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Drowning can happen silently and quickly

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ATLANTA -

If someone were drowning and needed help, you'd know it, right? Maybe not. Drowning is not like you see in the movies with a lot of splashing and calling for help.

Children can slip into the water without making a sound. That's what happened to 4-year-old Noah Webb.

Back in May, Noah and his mom were invited to a friend's neighborhood pool.

"I was putting sunscreen on my youngest son. I did that really quick -- two or three minutes, tops," said Abigail Webb. "Went over to the pool, was looking around for Noah, couldn't find him anywhere.  And that's when my friend's husband started screaming."

Noah had slipped to the bottom on the deep end, where he was unconscious, clutching a pair of sunglasses.

"So I'm thinking he looked down, saw the sunglasses, went down the steps, went underwater, got the sunglasses and when he came up, the water was over his head," said Abigail.

Fortunately for Noah, that pool had lifeguards who looked down as saw a little boy at the bottom of the pool who wasn't moving. One lifeguard called out to Greg Venezile, who leapt into action.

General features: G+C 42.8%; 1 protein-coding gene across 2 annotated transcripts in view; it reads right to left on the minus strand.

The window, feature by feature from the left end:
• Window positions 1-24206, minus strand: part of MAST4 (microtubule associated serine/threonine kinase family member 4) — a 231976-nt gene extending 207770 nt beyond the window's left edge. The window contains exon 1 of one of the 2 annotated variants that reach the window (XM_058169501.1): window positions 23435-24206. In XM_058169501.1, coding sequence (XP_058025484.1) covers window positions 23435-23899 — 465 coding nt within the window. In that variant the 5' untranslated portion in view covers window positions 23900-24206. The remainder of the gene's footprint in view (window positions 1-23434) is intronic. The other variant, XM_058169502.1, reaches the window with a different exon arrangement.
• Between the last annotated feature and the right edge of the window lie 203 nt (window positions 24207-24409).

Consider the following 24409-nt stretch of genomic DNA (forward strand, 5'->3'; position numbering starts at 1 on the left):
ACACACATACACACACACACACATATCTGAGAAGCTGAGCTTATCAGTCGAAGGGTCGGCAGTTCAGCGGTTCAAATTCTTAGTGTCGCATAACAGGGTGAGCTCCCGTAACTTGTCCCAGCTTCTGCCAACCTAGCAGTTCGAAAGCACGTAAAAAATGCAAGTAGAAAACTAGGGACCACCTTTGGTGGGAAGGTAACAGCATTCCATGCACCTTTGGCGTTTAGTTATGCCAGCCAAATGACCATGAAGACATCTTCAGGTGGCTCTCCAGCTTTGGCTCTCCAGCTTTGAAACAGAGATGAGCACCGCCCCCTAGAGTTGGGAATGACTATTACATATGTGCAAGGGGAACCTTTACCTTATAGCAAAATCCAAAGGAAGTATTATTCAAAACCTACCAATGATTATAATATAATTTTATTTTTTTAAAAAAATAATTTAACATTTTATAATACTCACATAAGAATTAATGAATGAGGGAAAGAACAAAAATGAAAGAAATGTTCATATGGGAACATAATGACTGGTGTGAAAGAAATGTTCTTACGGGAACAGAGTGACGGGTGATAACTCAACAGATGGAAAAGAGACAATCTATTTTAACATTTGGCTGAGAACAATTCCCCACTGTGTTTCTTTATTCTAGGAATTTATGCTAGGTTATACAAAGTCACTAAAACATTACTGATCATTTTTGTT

"I look at him for a second and I'm like, 'All right, all right, I've got to go get him,'" Venezile. "So I jump in, I picked him.  I put him on the cement, getting ready to check the pulse."

Abagail said, "When I looked over there, the lifeguards were surrounding him, and he was laying there, not moving, not breathing, just laying there lifeless."

"He was like a doll, like when you picked him up he was like that," said Greg.

Thanks to CPR and quick action, Noah survived.   

But Dr. Jim Fortenberry, the pediatrician-in-chief at Children's Healthcare of Atlanta at Egleston, says children can drown quickly and silently -- even with their parents nearby.

"We see situations where parents are at a pool, at a party, where a child goes under, and they're in a conversation right beside their child. So, it requires that kind of laser-like focus," Fortenberry said.

Dr. Fortenberry says if your child is in -- or even near the water -- stay focused on that child.   Don't talk on your cellphone, don't text and don't turn away -- even for a minute.

"The saddest part I hear from families who have lost a child to drowning is that feeling of, 'It was only a moment. He was there, and then he was gone,'" Fortenberry said.

The Centers for Disease Control and Prevention says young children like Noah are most likely to drown in backyard pools. Older children are at higher risk swimming in lakes, rivers and the ocean.

The CDC recommends teaching children to swim, learning CPR and use life-jackets on open water.

Children's Healthcare of Atlanta is asking parents to think of themselves as "water watchers."

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